Obesity, inactivity as common among cancer survivors as rest of Canadians

Obesity, inactivity as common among cancer survivors as rest of Canadians

News and Articles
Apr 21 2008

New research supported by the Canadian Cancer Society shows that many cancer survivors in Canada are overweight and inactive, which could put them at risk for health problems, including their cancer returning.

“These findings tell us that we need to look at ways to better support cancer survivors to become more active and to maintain a healthy body weight,” says Dr. Kerry Courneya, professor and Canada Research Chair at the University of Alberta in Edmonton, and affiliated scientist with the Centre for Behavioural Research and Program Evaluation. “We know that physical inactivity and obesity are risk factors for developing cancer. These are also risk factors for the recurrence of cancer. Lifestyle is just as important after diagnosis.”

“A cancer diagnosis can have a profound effect on people and their families,” says Heather Chappell, senior manager of Cancer Control Policy at the Canadian Cancer Society. “These important findings will help in developing ways to provide effective support for cancer patients. Even small changes can make a difference for patients, such as including a moderate amount of exercise and healthy eating in their treatment and recovery period, if and when they can.”

Dr. Courneya and his research team analyzed data from a 2005 Community Health Survey of more than 114,000 adults. The study – the first of its kind in Canada – published today in the journal Cancer, showed that:

  • only about 21 per cent of cancer survivors, and about 25 per cent of Canadians in general, are physically active;
  • about 18 per cent of cancer survivors report being obese, compared to about 15 per cent of Canadians in general;
  • an additional 34 per cent of cancer survivors report being overweight, compared to about 37 per cent of Canadians in general;
  • 53 per cent of all the cancer survivors, or one in two survivors, were overweight or obese, compared to 52 per cent of Canadians in general;
  • male cancer survivors were more likely to be overweight or obese than female cancer survivors (62 per cent versus 47 per cent);
  • the lowest levels of physical activity were among colorectal cancer survivors, breast cancer survivors and female melanoma survivors;
  • the highest levels of physical activity and lowest levels of obesity were among prostate cancer survivors; skin cancer survivors were also more active than the general population.

The research findings show the percentage of cancer patients who are overweight and inactive is comparable to the rest of Canadians. “It’s a challenge for all of us to eat properly and exercise, and it may be especially challenging for cancer survivors who have been through difficult treatments and may have lingering health issues,” says Dr. Courneya. “But eating well and exercising are two of the best things we can do for our mental and physical health, even in trying times. Rest is rarely the best medicine for any health condition.”

Survey questions asked details about survivors’ levels, types and quantity of physical activity during the previous three months, such as walking, jogging, swimming, cycling, skating, dancing and playing sports. From the answers obtained, researchers were able to determine – and label – how physically active the participant was during treatment and recovery. “Physically active” is defined as the equivalent of one hour of walking a day, “moderately active” is equal to 30 minutes a day and “inactive” is less than 30 minutes of walking a day.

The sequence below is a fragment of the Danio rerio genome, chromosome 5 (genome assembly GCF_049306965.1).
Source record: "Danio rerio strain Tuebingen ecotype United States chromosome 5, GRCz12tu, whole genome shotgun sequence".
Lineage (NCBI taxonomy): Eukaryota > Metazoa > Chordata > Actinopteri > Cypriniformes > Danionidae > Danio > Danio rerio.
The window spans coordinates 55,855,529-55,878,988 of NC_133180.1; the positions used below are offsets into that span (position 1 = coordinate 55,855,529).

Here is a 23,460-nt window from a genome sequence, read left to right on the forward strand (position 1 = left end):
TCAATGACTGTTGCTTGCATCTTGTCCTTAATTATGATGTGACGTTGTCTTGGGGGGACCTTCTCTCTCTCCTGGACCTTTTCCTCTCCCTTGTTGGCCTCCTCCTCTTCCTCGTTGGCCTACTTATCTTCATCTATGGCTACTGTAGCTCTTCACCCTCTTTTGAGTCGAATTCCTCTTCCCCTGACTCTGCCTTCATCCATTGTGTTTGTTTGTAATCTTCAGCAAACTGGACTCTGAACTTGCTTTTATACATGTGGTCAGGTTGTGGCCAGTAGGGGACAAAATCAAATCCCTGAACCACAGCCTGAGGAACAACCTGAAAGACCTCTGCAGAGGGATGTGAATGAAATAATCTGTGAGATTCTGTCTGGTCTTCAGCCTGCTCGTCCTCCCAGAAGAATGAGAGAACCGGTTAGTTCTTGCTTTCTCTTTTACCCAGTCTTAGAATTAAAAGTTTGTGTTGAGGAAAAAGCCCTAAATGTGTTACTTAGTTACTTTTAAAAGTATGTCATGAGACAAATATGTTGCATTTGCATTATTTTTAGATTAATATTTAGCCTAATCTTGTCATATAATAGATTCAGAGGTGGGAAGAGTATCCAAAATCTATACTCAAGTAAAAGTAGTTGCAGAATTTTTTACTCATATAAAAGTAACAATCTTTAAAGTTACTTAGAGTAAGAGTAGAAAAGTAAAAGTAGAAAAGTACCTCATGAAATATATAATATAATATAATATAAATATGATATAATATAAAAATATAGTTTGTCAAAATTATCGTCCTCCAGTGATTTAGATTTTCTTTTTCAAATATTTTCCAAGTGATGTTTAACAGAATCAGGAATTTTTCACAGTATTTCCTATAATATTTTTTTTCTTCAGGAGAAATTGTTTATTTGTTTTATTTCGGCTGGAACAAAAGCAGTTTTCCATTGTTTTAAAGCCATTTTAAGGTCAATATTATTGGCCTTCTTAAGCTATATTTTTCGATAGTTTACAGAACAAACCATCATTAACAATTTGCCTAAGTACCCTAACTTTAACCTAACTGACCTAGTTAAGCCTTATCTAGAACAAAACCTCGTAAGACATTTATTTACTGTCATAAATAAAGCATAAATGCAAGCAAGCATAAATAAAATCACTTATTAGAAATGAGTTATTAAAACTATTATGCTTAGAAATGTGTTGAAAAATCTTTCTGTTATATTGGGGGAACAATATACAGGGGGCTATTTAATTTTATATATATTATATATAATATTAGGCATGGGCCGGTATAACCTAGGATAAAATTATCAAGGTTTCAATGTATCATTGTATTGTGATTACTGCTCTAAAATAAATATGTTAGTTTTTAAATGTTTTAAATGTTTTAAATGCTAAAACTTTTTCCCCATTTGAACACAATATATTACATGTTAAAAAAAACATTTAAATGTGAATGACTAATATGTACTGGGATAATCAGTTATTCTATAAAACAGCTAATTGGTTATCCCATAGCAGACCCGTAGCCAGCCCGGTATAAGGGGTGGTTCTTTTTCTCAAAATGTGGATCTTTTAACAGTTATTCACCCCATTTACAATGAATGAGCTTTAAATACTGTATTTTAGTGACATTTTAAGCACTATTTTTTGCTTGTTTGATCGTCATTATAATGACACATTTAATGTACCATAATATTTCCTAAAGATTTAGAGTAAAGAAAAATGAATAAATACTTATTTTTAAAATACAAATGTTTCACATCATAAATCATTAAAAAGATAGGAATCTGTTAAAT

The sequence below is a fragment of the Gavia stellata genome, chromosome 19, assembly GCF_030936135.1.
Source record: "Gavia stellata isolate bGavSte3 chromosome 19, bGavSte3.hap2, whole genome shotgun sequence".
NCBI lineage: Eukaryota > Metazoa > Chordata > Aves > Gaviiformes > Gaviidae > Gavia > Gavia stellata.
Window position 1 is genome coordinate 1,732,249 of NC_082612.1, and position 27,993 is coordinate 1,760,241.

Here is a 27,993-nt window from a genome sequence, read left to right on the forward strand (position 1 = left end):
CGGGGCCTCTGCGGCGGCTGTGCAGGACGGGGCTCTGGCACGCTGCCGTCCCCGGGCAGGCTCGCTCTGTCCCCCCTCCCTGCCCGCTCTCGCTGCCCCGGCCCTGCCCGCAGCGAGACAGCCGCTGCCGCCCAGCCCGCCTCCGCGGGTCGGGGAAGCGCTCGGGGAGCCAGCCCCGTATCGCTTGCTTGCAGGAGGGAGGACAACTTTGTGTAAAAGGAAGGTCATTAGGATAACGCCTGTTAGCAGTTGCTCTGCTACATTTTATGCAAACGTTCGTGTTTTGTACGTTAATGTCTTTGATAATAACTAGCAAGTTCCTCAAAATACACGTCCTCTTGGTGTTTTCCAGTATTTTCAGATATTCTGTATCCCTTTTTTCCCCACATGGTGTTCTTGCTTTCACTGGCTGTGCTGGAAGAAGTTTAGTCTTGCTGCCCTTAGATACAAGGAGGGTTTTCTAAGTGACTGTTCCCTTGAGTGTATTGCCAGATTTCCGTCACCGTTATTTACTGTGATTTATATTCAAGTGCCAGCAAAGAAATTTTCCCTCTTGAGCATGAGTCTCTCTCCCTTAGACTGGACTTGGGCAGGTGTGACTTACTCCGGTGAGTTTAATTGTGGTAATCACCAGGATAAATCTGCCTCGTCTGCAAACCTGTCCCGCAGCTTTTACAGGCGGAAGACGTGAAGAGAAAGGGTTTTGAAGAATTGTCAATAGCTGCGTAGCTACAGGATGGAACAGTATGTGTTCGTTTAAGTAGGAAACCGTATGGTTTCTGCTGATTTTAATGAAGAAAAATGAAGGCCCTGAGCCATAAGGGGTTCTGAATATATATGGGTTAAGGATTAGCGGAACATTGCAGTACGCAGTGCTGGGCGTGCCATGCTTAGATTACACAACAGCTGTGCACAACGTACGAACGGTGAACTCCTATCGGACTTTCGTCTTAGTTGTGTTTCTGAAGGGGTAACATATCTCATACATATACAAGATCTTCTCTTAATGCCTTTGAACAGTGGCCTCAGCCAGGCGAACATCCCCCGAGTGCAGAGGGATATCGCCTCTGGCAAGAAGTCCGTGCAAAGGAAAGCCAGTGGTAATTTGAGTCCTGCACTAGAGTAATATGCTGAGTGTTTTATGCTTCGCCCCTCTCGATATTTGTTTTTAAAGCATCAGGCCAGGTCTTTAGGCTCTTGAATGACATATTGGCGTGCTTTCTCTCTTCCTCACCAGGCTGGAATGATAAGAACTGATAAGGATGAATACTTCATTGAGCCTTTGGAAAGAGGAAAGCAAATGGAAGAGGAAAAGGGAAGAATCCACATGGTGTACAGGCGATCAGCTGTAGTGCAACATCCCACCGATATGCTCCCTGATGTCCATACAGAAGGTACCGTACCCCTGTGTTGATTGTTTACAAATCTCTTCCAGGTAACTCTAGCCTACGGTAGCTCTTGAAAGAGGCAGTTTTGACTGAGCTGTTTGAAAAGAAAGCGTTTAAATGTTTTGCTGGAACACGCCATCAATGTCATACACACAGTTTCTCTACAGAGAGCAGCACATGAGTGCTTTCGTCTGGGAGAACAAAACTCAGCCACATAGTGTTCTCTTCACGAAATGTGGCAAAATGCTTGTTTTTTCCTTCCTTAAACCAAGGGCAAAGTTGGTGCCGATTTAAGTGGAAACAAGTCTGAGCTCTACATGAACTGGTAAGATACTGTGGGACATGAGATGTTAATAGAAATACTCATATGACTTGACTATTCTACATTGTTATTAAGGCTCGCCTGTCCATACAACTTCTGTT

“Obese” is defined as having a body mass index, or BMI, of 30 or higher. (BMI is a person’s weight in kilograms divided by their height in metres squared). “Overweight” is defined as having a BMI of 25 or higher. The Canadian Cancer Society has funded previous research showing that exercise can reduce the risk of breast cancer in post-menopausal women and can improve the quality of life of prostate cancer patients. The Society also encourages Canadians to adopt a healthy lifestyle to minimize their risk of cancer, including eating well and maintaining a healthy body weight. These steps may also prevent the disease from coming back. “These findings are important for all Canadians,” says Ms. Chappell.

The Canadian Cancer Society is a national community-based organization of volunteers whose mission is the eradication of cancer and the enhancement of the quality of life of people living with cancer. It is the largest charitable funder of cancer research in Canada. Last year, the Society contributed $48 million to leading-edge research projects across the country. When you want to know more about cancer, visit our website at www.cancer.ca or call our toll-free, bilingual Cancer Information Service at 1-888-939-3333.

The University of Alberta in Edmonton is one of the top 100 teaching and research universities in the world, serving some 37,000 students with more than 11,000 faculty and staff. Founded a century ago, the university has an annual budget in excess of $1 billion and attracts more than $480 million in external research funding. It offers close to 400 undergraduate and professional graduate programs in 18 faculties.

The Centre for Behavioural Research and Program Evaluation is a national program of the Canadian Cancer Society and enables researchers, evaluators, practitioners and decision makers to work together to enhance cancer control in Canada. The centre is located at the University of Waterloo, Waterloo, Ontario.

Source:

http://www.ualberta.ca/

Source: www.news-medical.net

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